Biodiversity dynamics of semi-enclosed marine basins:

insights from Cenozoic molluscan faunas of Europe


A conception of the PhD study of Rafal Nawrot

financed by uni:doc fellowship progamme


MSc. Rafał Nawrot

uni:doc fellow at the Department of Palaeontology, University of Vienna



Supervisor of the PhD-project: Univ. Prof. Dr. Martin Zuschin




The goal of the present project is to investigate how biogeographic factors affect the fate of marine biodiversity during intervals of climatic changes by comparing two fundamentally different setting: semi-enclosed basins and open-ocean-facing continental shelfs.

We will take advantage of the rich marine fossil record of Central and Western Europe to track biotic responses to the Middle Miocene Climate Transition (MMCT; ~15–13.8 Ma ago) – the final step from “Greenhouse” to “Icehouse” state in the Cenozoic climate evolution.

We plan to document temporal shifts in diversity and composition of benthic molluscan faunas (primary bivalves and gastropods) on local and regional scales in two palaeogeographic entities: the Central Paratethys – a vast land-locked sea, and the Aquitaine Basin (SW France) – an open embayment of the eastern Atlantic Ocean.




We want to test the following hypotheses:

1) The Middle Miocene molluscs extinction and turnover represent a genuine biotic event rather than stratigraphic and sampling artefact related to the significant global sea level fall during the MMCT.

2) Temporal diversity trends across the MMCT in the Central Paratethys Sea and Aquitaine Basin are decoupled, directly reflecting their distinct palaeogeographic character:

·         in the semi-enclosed setting (Central Paratethys), where vulnerability of species to extinction was increased by presence of barriers to dispersal and enhanced environmental stress, both regional and local diversity decreased;

·         in the open shelf setting (Aquitaine Basin) diversity remained more stable in spite of taxonomic turnover, because latitudinal range shifts balanced local extinctions by immigration of cool-water taxa from the adjacent regions.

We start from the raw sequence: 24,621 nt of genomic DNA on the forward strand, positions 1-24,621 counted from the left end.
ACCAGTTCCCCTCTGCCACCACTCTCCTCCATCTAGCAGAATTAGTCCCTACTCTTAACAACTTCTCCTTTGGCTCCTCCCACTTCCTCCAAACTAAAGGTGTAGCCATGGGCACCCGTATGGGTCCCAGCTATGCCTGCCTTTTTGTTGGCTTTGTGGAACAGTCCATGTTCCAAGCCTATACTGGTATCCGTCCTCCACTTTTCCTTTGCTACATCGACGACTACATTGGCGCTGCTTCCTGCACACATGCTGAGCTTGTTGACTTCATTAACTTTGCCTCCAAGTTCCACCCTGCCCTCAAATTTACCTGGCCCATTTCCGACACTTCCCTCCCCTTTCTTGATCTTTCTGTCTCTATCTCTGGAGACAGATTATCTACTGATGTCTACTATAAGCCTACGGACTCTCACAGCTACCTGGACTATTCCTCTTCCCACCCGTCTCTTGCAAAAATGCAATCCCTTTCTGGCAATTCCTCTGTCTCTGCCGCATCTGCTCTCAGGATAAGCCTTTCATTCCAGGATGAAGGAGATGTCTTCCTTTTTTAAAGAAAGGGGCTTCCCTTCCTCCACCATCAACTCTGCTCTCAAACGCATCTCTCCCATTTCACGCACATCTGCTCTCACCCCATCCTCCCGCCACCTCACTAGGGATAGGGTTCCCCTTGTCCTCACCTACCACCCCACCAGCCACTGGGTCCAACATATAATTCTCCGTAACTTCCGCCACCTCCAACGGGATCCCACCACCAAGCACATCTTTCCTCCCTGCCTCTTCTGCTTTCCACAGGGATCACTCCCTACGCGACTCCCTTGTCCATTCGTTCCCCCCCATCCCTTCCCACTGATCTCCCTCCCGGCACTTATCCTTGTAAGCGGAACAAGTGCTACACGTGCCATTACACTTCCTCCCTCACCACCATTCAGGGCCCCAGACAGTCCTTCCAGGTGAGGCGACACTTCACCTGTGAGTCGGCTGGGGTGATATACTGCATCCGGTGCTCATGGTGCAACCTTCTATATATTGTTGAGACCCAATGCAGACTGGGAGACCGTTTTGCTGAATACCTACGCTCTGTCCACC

3) Nearshore assemblages in both regions were characterized by greater compositional persistence through the MMCT interval compared to more offshore faunas, since adaptation to local environmental variability may buffer against large-scale perturbations.


Research team

This PhD-project will be supported by an international research team, which will ensure the establishment of a rigorous taxonomic and stratigraphic framework inevitable for interpretation of diversity patterns:

·         Rafał Nawrot (a uni:doc fellow at the Department of Palaeontology, University of Vienna)


·         Martin Zuschin (supervisor of the project, Department of Palaeontology, University of Vienna),

·         Mathias Harzhauser (Natural History Museum, Vienna)

·         Oleg Mandic (Natural History Museum, Vienna)

·         Barbara Studencka (Museum of the Earth, Polish Academy of Sciences, Warsaw, Poland)

·         Bruno Cahuzac (Laboratoire de Recherches et Applications géologiques, Université Bordeaux-1, France)

·         Vitaliy Anistratenko (Schmalhausen Institute of Zoology, National Academy of Sciences

·         of Ukraine, Kiev, Ukraine)

·         Adam Tomašových (Geological Institute, Slovak Academy of Sciences, Bratislava, Slovakia)

·         Michał Kowalewski (Florida Museum of Natural History, Gainesville, Florida, USA)



We will use two partly independent and complementary approaches to assess temporal diversity patterns across the MMCT:

1) High-resolution relative abundance data from bulk samples collected in the field and placed in high-resolution stratigraphic and palaeoenvironmental context.

2) Species occurrences data extracted from the published literature and major museum collections

To account for the effects of scale and to explore how changes in diversity were accommodated in the regional diversity structure, hierarchical diversity partitioning approach will be used. Temporal trends in different scale-related diversity components will be compared between the two study areas and multivariate ordination methods will help to recognize compositional turnover in the analyzed faunas.



The project is funded by the University of Vienna in the framework of the uni:doc fellowship progamme. Initial data collection was supported by the Ernst Mach Scholarship at the Department of Palaeontology, University of Vienna founded by the Austrian Agency for International Cooperation in Education and Research.